How Reform-Friendly Are U.S. Tax Treaties?
52 Pages Posted: 9 Feb 2016 Last revised: 22 May 2017
Date Written: September 1, 2015
This paper — prepared for a symposium held at Brooklyn Law School on October 23, 2015 on Reconsidering the Tax Treaty — addresses the treaty compatibility aspect of proposals for reforming the U.S. international tax system. Finding that a reform proposal is treaty compatible obviates the need for renegotiating or overriding existing U.S. treaties to implement the proposal if enacted. After establishing that a U.S. move to an exemption system would be treaty compatible despite the literal reading of Article 23 of the U.S. model income tax treaty as requiring a credit system, the paper argues that any system that is or can be expressed as an outright fixed or floating combination of exemption and credit is treaty compatible regardless of how it is actually labeled or expressed. The paper also algebraically demonstrates by employing a uniform method that most recent proposals for reforming the U.S. international tax system are, or can be expressed as, perfect fixed or floating combinations of exemption and credit and therefore are treaty compatible. The paper then explains why it is unlikely that taxpayers or treaty partners would object to the enactment of any such proposals even if they were not treaty compatible.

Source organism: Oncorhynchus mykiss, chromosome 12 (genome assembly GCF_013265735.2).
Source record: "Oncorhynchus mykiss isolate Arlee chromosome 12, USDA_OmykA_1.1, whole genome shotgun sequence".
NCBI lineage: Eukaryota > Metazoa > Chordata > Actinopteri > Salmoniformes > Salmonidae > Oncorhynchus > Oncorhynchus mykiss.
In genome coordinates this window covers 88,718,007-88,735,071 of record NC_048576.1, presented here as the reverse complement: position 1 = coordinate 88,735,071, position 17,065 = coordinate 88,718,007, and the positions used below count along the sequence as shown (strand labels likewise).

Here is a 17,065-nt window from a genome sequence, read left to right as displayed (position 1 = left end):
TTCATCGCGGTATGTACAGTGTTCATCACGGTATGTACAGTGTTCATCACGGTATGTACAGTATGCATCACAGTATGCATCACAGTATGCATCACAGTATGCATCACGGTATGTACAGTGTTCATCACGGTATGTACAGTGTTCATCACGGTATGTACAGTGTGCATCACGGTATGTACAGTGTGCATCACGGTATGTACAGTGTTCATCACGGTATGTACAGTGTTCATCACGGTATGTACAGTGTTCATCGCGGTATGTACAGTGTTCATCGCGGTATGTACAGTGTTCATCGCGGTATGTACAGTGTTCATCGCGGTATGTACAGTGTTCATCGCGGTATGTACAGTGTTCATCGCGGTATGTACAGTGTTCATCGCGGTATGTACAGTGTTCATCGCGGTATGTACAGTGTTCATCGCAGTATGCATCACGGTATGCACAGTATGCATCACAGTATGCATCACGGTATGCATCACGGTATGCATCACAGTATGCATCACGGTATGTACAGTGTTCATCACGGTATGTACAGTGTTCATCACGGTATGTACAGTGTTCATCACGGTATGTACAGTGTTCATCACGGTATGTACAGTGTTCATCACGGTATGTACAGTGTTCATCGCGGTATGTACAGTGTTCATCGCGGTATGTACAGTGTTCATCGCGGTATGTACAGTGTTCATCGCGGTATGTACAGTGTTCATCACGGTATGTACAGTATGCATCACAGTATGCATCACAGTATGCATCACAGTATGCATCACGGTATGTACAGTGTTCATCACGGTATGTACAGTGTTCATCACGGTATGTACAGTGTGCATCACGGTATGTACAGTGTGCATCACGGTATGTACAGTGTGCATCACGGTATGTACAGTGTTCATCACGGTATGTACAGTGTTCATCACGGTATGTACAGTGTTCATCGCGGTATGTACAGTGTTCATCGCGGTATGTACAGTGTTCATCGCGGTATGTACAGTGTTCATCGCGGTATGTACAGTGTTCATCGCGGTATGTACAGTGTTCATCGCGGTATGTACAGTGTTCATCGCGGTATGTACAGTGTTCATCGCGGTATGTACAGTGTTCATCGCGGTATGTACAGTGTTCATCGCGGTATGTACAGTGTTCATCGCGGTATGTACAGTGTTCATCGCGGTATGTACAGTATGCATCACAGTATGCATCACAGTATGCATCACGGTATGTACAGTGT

Keywords: international tax, tax treaties, treaty compatibility, reform proposals, double taxation, credit, exemption, deduction
JEL Classification: H25, K33, K34
Suggested Citation: Suggested Citation